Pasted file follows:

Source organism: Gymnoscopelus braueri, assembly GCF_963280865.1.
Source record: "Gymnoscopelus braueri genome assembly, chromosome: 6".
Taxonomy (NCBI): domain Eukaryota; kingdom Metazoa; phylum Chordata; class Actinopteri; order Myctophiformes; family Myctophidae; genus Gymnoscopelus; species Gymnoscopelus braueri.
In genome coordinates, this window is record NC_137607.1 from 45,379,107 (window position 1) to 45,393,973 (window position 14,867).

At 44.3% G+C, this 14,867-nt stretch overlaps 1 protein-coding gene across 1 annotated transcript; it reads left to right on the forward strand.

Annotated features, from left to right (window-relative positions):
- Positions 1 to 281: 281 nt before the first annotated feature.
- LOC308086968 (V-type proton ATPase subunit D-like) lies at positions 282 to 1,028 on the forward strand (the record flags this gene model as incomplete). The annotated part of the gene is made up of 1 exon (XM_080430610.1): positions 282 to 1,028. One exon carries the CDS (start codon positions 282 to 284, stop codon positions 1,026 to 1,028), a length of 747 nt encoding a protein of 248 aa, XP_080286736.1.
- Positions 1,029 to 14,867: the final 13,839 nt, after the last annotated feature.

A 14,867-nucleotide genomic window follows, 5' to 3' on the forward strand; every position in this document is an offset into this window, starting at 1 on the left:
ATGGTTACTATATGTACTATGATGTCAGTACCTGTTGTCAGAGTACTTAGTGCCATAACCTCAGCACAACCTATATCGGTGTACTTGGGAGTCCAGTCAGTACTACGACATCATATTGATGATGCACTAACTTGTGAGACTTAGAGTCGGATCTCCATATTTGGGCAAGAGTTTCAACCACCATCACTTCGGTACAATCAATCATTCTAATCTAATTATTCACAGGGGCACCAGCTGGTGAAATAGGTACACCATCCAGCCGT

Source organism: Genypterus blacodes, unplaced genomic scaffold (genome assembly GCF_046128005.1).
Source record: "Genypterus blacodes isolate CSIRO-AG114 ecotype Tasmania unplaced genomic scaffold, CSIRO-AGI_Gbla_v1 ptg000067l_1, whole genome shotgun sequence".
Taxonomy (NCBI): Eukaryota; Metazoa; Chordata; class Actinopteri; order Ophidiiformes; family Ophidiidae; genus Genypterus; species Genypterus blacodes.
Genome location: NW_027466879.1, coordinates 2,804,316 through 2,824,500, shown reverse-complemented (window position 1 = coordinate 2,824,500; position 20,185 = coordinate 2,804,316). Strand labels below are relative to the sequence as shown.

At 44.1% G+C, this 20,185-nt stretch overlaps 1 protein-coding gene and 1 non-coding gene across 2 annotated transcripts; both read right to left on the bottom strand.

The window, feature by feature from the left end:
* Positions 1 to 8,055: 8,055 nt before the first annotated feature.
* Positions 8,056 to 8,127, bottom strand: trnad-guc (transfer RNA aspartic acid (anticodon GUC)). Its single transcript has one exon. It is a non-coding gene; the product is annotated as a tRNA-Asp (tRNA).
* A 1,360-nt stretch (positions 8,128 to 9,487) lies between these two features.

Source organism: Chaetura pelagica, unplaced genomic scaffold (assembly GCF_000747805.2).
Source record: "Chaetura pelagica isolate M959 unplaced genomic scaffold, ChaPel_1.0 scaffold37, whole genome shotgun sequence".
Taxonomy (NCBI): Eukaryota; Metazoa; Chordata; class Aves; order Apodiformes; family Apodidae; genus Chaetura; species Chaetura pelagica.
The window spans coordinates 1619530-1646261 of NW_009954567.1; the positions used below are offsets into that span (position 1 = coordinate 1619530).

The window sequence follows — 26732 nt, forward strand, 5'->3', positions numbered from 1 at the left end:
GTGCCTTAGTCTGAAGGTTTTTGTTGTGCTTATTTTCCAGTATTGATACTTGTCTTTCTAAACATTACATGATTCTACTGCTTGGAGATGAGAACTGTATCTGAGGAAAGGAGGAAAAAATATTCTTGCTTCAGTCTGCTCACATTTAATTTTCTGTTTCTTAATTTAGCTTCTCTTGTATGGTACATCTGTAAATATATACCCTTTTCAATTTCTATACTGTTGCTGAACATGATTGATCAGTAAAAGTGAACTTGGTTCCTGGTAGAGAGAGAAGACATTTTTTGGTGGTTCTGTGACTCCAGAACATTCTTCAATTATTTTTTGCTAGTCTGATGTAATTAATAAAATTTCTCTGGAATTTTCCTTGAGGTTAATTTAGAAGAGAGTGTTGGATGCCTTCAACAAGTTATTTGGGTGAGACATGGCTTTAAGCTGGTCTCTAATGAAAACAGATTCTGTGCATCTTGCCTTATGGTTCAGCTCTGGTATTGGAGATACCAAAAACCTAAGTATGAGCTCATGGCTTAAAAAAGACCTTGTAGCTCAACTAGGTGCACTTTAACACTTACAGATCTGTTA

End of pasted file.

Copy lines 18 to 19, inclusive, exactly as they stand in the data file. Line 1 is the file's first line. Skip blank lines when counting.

* Positions 1 to 8,055: 8,055 nt before the first annotated feature.
* Positions 8,056 to 8,127, bottom strand: trnad-guc (transfer RNA aspartic acid (anticodon GUC)). Its single transcript has one exon. It is a non-coding gene; the product is annotated as a tRNA-Asp (tRNA).